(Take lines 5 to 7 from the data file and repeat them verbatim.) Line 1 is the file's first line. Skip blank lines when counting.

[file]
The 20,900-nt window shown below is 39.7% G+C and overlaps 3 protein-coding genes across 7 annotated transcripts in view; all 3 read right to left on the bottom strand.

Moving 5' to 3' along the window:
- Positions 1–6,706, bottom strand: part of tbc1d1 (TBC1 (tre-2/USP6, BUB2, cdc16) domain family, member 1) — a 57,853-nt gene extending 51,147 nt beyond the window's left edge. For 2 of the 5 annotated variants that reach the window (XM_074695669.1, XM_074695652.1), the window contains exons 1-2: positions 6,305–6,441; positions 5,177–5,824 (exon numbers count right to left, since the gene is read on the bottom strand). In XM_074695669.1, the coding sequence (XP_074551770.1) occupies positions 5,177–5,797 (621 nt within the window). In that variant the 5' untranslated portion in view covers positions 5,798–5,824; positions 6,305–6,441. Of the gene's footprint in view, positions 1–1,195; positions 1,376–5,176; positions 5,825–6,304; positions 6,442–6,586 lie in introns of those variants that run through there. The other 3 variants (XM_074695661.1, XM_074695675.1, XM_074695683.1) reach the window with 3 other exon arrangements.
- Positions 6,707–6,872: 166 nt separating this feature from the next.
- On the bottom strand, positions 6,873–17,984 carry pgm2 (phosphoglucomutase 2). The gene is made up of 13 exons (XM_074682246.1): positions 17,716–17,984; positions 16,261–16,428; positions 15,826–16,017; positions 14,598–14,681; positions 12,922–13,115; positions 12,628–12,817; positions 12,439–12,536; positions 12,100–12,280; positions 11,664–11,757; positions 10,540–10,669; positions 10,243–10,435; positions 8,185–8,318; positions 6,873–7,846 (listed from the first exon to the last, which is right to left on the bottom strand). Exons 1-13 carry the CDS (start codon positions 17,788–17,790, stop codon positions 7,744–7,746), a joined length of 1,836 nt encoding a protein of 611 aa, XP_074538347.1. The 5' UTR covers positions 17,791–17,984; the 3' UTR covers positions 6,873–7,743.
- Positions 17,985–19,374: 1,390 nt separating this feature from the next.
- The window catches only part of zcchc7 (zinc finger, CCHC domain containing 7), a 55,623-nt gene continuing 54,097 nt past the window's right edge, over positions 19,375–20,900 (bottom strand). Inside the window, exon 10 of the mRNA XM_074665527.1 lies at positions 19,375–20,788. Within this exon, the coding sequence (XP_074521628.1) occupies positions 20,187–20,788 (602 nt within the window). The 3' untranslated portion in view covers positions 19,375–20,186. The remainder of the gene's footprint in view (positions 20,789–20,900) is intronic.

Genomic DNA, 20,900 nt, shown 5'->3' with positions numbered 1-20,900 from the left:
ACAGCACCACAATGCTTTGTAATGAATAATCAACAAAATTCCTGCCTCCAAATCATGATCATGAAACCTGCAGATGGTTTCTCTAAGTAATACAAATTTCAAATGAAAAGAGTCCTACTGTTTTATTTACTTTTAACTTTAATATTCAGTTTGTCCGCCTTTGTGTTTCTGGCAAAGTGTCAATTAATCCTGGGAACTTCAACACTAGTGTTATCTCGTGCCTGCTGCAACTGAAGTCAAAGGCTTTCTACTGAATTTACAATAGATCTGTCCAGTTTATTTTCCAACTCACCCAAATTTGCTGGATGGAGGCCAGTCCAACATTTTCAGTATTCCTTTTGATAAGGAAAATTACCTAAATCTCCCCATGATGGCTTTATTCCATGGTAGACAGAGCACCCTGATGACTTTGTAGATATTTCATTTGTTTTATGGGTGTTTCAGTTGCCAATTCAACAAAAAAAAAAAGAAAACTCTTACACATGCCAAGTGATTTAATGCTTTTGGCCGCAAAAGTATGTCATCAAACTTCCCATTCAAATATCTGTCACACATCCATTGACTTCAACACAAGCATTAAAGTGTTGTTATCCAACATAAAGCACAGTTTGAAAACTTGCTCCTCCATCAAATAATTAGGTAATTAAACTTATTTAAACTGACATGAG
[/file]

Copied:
- On the bottom strand, positions 6,873–17,984 carry pgm2 (phosphoglucomutase 2). The gene is made up of 13 exons (XM_074682246.1): positions 17,716–17,984; positions 16,261–16,428; positions 15,826–16,017; positions 14,598–14,681; positions 12,922–13,115; positions 12,628–12,817; positions 12,439–12,536; positions 12,100–12,280; positions 11,664–11,757; positions 10,540–10,669; positions 10,243–10,435; positions 8,185–8,318; positions 6,873–7,846 (listed from the first exon to the last, which is right to left on the bottom strand). Exons 1-13 carry the CDS (start codon positions 17,788–17,790, stop codon positions 7,744–7,746), a joined length of 1,836 nt encoding a protein of 611 aa, XP_074538347.1. The 5' UTR covers positions 17,791–17,984; the 3' UTR covers positions 6,873–7,743.
- Positions 17,985–19,374: 1,390 nt separating this feature from the next.
- The window catches only part of zcchc7 (zinc finger, CCHC domain containing 7), a 55,623-nt gene continuing 54,097 nt past the window's right edge, over positions 19,375–20,900 (bottom strand). Inside the window, exon 10 of the mRNA XM_074665527.1 lies at positions 19,375–20,788. Within this exon, the coding sequence (XP_074521628.1) occupies positions 20,187–20,788 (602 nt within the window). The 3' untranslated portion in view covers positions 19,375–20,186. The remainder of the gene's footprint in view (positions 20,789–20,900) is intronic.